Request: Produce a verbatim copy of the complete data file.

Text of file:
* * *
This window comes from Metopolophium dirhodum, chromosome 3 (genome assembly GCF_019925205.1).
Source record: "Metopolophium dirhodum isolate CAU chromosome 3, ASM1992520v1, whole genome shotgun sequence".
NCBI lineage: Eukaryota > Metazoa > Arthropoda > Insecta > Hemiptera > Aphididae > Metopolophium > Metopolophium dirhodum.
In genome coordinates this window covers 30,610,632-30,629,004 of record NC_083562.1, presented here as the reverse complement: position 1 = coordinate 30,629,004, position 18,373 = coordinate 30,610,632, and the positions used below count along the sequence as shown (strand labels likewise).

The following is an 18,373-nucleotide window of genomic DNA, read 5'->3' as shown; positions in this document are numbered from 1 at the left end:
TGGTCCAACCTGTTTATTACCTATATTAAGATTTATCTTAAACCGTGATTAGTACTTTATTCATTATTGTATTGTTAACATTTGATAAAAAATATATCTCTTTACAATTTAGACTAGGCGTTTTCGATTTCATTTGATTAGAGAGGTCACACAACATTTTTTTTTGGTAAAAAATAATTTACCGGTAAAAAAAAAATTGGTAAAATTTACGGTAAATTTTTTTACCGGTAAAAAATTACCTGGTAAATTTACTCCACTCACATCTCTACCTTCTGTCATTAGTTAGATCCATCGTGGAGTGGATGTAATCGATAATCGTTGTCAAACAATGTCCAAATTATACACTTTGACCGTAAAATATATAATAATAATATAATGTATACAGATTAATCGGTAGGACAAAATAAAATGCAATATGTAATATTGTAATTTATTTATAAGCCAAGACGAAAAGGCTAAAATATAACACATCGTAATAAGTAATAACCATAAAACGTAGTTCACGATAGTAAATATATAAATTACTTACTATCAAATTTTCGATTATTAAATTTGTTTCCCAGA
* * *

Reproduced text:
This window comes from Metopolophium dirhodum, chromosome 3 (genome assembly GCF_019925205.1).
Source record: "Metopolophium dirhodum isolate CAU chromosome 3, ASM1992520v1, whole genome shotgun sequence".
NCBI lineage: Eukaryota > Metazoa > Arthropoda > Insecta > Hemiptera > Aphididae > Metopolophium > Metopolophium dirhodum.
In genome coordinates this window covers 30,610,632-30,629,004 of record NC_083562.1, presented here as the reverse complement: position 1 = coordinate 30,629,004, position 18,373 = coordinate 30,610,632, and the positions used below count along the sequence as shown (strand labels likewise).

The following is an 18,373-nucleotide window of genomic DNA, read 5'->3' as shown; positions in this document are numbered from 1 at the left end:
TGGTCCAACCTGTTTATTACCTATATTAAGATTTATCTTAAACCGTGATTAGTACTTTATTCATTATTGTATTGTTAACATTTGATAAAAAATATATCTCTTTACAATTTAGACTAGGCGTTTTCGATTTCATTTGATTAGAGAGGTCACACAACATTTTTTTTTGGTAAAAAATAATTTACCGGTAAAAAAAAAATTGGTAAAATTTACGGTAAATTTTTTTACCGGTAAAAAATTACCTGGTAAATTTACTCCACTCACATCTCTACCTTCTGTCATTAGTTAGATCCATCGTGGAGTGGATGTAATCGATAATCGTTGTCAAACAATGTCCAAATTATACACTTTGACCGTAAAATATATAATAATAATATAATGTATACAGATTAATCGGTAGGACAAAATAAAATGCAATATGTAATATTGTAATTTATTTATAAGCCAAGACGAAAAGGCTAAAATATAACACATCGTAATAAGTAATAACCATAAAACGTAGTTCACGATAGTAAATATATAAATTACTTACTATCAAATTTTCGATTATTAAATTTGTTTCCCAGA